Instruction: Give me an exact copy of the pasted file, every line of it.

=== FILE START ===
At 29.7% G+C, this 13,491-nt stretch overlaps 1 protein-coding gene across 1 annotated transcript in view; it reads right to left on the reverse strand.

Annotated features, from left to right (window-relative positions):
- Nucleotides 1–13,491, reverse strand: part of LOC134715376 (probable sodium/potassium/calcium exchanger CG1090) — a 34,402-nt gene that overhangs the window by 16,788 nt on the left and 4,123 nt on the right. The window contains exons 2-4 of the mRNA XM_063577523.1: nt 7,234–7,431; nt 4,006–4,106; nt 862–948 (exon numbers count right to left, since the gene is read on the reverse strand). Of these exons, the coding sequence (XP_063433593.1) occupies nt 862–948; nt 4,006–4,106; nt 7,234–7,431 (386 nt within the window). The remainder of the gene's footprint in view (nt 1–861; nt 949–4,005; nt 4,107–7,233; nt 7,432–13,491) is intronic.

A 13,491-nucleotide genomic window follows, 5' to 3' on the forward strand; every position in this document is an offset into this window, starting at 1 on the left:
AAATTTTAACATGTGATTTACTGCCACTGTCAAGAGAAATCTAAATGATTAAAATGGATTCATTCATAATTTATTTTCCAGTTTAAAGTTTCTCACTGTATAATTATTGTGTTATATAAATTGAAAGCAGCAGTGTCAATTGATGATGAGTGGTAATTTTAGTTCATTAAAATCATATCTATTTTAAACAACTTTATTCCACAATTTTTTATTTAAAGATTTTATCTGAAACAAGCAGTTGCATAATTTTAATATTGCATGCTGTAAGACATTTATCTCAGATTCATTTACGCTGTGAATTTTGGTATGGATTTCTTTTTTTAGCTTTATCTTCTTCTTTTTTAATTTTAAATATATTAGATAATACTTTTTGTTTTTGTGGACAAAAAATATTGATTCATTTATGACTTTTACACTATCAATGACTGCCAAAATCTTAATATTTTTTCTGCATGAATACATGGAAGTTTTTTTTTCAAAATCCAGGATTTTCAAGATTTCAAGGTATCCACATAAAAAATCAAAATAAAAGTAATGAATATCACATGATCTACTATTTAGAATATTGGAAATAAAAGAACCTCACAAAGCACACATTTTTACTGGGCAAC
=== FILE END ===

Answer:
At 29.7% G+C, this 13,491-nt stretch overlaps 1 protein-coding gene across 1 annotated transcript in view; it reads right to left on the reverse strand.

Annotated features, from left to right (window-relative positions):
- Nucleotides 1–13,491, reverse strand: part of LOC134715376 (probable sodium/potassium/calcium exchanger CG1090) — a 34,402-nt gene that overhangs the window by 16,788 nt on the left and 4,123 nt on the right. The window contains exons 2-4 of the mRNA XM_063577523.1: nt 7,234–7,431; nt 4,006–4,106; nt 862–948 (exon numbers count right to left, since the gene is read on the reverse strand). Of these exons, the coding sequence (XP_063433593.1) occupies nt 862–948; nt 4,006–4,106; nt 7,234–7,431 (386 nt within the window). The remainder of the gene's footprint in view (nt 1–861; nt 949–4,005; nt 4,107–7,233; nt 7,432–13,491) is intronic.

A 13,491-nucleotide genomic window follows, 5' to 3' on the forward strand; every position in this document is an offset into this window, starting at 1 on the left:
AAATTTTAACATGTGATTTACTGCCACTGTCAAGAGAAATCTAAATGATTAAAATGGATTCATTCATAATTTATTTTCCAGTTTAAAGTTTCTCACTGTATAATTATTGTGTTATATAAATTGAAAGCAGCAGTGTCAATTGATGATGAGTGGTAATTTTAGTTCATTAAAATCATATCTATTTTAAACAACTTTATTCCACAATTTTTTATTTAAAGATTTTATCTGAAACAAGCAGTTGCATAATTTTAATATTGCATGCTGTAAGACATTTATCTCAGATTCATTTACGCTGTGAATTTTGGTATGGATTTCTTTTTTTAGCTTTATCTTCTTCTTTTTTAATTTTAAATATATTAGATAATACTTTTTGTTTTTGTGGACAAAAAATATTGATTCATTTATGACTTTTACACTATCAATGACTGCCAAAATCTTAATATTTTTTCTGCATGAATACATGGAAGTTTTTTTTTCAAAATCCAGGATTTTCAAGATTTCAAGGTATCCACATAAAAAATCAAAATAAAAGTAATGAATATCACATGATCTACTATTTAGAATATTGGAAATAAAAGAACCTCACAAAGCACACATTTTTACTGGGCAAC